The writer is president of Queens’ College, Cambridge university and adviser to Allianz and Gramercy
I vividly remember a meeting in late 2007 with the head of a major US bank. The executive drew an inverted U in response to me asking where financial markets stood. When told that we were near the top, I immediately asked about the bank’s risk positioning. “Max risk on” was the rather surprising answer.
Surely, it was prudent to reduce risk ahead of an expected turning point? No, I was told. The bank needed “unambiguous evidence” that the markets were turning before altering its strategy. After all, it is hard to time inflection points, competitors also had lots of risk on, the bank feared short-term underperformance and the authorities were not ringing any alarm bells. In the event, the bank had to be rescued in the 2008 financial crisis.
Today, this institution (with a different chief executive) is better capitalised and more constrained in the risk-taking it takes. But the mindset and risk behaviour in play have not disappeared. They have morphed, migrated to, and grown in non-banks. Moreover, until very recently, central banks and other regulatory agencies have stood on the sidelines, acting as inadvertent enablers.
While the systemic threats in play are smaller, the financial system is vulnerable to market accidents that expose the economy to unnecessary risks. Already, the system has navigated three near-accidents this year: the sudden January surge in yields; the February retail investor uprising focused on retailer GameStop; and the March demise of a little-known family office Archegos that inflicted some $10bn in known losses on banks.
In all three cases, the disruptive spillovers on the financial system were contained by luck rather than crisis prevention measures. Lacking evidence of anything beyond a temporary disruption, the enormous risk-taking encouraged by the provision of liquidity by central banks resumed.
This was accompanied by a big slice of opportunistic positioning by some investors — an approach well captured by hedge fund manager Leon Cooperman’s cleverly-worded observation that he is a “fully invested bear”.
Yet the drivers of these near accidents should not be ignored. They are part of dry tinder that, if ignited, could risk a consequential financial accident. Fortunately, the central banking community is waking up, jolted by the spectre of inflation as well as financial instability.
As usual, the Bank of England is among those leading the pack with its recent statement that “continuing purchases” of assets under its quantitative easing programme could now slow somewhat. This lays down a marker for hiking interest rates down the road.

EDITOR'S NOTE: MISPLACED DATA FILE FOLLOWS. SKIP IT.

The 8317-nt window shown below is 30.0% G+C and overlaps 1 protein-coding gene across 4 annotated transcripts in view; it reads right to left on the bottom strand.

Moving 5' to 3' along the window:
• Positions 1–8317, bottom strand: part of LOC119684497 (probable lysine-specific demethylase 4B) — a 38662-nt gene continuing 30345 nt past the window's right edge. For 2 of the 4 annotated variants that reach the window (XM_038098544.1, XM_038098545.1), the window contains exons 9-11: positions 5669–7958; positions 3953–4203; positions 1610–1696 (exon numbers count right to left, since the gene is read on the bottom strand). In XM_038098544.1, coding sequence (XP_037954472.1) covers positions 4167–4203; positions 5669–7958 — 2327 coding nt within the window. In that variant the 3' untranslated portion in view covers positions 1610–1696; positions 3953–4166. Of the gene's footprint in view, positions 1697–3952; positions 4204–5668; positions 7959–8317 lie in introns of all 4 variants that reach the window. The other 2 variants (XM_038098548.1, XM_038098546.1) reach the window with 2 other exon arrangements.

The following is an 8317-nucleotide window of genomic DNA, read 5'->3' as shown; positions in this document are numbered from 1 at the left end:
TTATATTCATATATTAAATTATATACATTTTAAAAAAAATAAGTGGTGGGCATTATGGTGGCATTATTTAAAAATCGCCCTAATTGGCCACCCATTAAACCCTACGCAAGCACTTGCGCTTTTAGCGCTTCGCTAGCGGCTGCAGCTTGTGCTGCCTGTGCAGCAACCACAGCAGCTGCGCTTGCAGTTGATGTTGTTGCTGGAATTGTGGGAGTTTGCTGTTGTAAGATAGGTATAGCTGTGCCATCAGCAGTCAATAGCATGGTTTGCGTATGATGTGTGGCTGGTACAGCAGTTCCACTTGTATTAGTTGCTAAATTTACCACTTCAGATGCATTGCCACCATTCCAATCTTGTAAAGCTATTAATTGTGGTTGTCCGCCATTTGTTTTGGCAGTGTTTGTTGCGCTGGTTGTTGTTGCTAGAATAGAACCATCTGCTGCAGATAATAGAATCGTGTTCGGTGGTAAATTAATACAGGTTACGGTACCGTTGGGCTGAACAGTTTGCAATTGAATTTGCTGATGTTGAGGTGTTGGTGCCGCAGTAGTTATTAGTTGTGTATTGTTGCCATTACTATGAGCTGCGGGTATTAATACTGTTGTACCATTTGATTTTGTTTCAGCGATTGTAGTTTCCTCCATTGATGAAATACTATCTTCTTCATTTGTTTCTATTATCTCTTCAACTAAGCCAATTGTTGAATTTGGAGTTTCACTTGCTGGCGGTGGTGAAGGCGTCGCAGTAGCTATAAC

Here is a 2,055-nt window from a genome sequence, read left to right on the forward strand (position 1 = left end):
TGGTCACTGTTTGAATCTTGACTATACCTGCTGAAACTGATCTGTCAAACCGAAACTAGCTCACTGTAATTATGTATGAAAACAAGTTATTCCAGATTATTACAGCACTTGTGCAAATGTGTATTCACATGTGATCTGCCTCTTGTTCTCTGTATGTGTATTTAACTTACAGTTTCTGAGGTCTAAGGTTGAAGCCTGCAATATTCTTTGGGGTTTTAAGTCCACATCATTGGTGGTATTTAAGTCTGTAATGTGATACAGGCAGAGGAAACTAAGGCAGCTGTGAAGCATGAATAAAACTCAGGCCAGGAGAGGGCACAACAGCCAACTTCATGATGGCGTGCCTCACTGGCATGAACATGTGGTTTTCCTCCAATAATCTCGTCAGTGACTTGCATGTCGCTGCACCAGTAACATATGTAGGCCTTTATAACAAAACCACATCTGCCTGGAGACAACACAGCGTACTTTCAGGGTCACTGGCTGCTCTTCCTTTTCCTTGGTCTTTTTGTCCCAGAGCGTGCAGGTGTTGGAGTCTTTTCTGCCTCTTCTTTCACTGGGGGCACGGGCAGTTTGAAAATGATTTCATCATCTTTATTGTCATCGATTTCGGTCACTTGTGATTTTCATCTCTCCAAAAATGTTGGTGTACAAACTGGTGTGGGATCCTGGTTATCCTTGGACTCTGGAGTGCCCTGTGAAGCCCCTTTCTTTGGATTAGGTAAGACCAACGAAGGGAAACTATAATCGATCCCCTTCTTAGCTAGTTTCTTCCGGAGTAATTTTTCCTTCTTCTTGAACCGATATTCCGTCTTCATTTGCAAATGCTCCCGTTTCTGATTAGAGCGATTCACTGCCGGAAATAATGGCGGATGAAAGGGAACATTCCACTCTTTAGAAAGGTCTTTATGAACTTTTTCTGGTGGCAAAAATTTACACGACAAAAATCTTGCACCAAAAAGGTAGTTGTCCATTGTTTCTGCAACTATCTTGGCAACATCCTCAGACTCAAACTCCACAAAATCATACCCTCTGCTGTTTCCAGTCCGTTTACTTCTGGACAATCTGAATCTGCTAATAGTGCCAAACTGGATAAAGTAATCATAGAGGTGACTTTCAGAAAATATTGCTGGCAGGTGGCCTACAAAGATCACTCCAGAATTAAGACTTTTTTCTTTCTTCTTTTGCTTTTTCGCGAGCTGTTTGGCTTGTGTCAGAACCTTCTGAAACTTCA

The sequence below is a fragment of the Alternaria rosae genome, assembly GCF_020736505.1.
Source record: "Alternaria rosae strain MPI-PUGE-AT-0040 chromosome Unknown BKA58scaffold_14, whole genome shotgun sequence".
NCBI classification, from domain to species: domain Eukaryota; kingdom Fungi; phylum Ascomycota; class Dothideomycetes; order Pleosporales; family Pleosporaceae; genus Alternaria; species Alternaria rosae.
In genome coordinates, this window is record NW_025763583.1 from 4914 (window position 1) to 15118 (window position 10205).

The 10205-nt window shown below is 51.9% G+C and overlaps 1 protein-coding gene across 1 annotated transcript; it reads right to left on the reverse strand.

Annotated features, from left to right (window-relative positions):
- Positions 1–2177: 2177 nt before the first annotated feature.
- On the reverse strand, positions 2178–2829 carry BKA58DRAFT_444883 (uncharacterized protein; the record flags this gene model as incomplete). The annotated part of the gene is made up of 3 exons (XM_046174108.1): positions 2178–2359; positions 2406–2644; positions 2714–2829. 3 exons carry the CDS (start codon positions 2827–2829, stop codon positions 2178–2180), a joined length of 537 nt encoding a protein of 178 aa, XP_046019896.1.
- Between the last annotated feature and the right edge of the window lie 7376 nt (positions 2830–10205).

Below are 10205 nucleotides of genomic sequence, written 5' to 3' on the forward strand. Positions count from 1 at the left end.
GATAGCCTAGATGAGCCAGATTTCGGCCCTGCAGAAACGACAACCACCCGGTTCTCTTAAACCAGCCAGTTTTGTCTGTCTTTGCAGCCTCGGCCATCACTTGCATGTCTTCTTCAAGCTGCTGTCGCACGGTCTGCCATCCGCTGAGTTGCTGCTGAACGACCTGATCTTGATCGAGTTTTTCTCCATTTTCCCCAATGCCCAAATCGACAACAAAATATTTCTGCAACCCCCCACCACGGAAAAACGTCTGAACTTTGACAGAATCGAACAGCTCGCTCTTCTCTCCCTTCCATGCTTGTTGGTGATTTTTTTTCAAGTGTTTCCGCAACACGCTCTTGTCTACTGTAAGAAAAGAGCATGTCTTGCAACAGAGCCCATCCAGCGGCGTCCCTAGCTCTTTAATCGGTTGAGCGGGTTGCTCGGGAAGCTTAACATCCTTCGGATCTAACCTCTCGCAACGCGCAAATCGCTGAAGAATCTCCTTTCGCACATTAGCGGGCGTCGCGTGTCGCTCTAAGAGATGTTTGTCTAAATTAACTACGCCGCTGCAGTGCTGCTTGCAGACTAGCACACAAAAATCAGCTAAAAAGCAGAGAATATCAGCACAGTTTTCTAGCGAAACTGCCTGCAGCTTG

For its part, the European Central Bank warned last week of “remarkable exuberance” in markets, adding to earlier small signs of something many deemed unthinkable: The possibility of the ECB tapering QE before the Federal Reserve.
Fed officials had adopted a virtually universal adherence to a common set of speaking points dismissing inflation concerns and reiterating that the central bank was “not thinking about thinking” about tapering. However, the Fed policy meeting minutes released last week indicated that some officials would like to talk about the possibility “in upcoming meetings”.
The good news is that the Fed may now consider embarking on a policy correction that would help reduce the probability of a policy mishap similar to the mistake banks made back in 2007-08.
Less good is that the minutes suggested that only a few members of the Fed’s policy-setting committee are there; and that does not seem to include the chair. The timeline is vague and open ended. No wonder markets have paid little attention.
Having already waited for too long, the Fed faces a tricky policy pivot — especially as it is now hostage to a “new monetary framework” that is ill-suited for the pandemic-related structural changes to the economy.
As such, the pivot involves the twin risks of market volatility and loss of Fed credibility. Yet the alternative of dogmatically holding on to a backward-looking policy stance would threaten far greater damage.
For their part, investors should be encouraging the Fed to pivot rather than just focus on the continued joy of surfing the liquidity wave. Learning from the experience of banks in the financial crisis, it is better to risk some short-term discomfort than the durable larger damage that a bigger policy mistake would inflict on asset values, the functioning of markets, and economic and social wellbeing.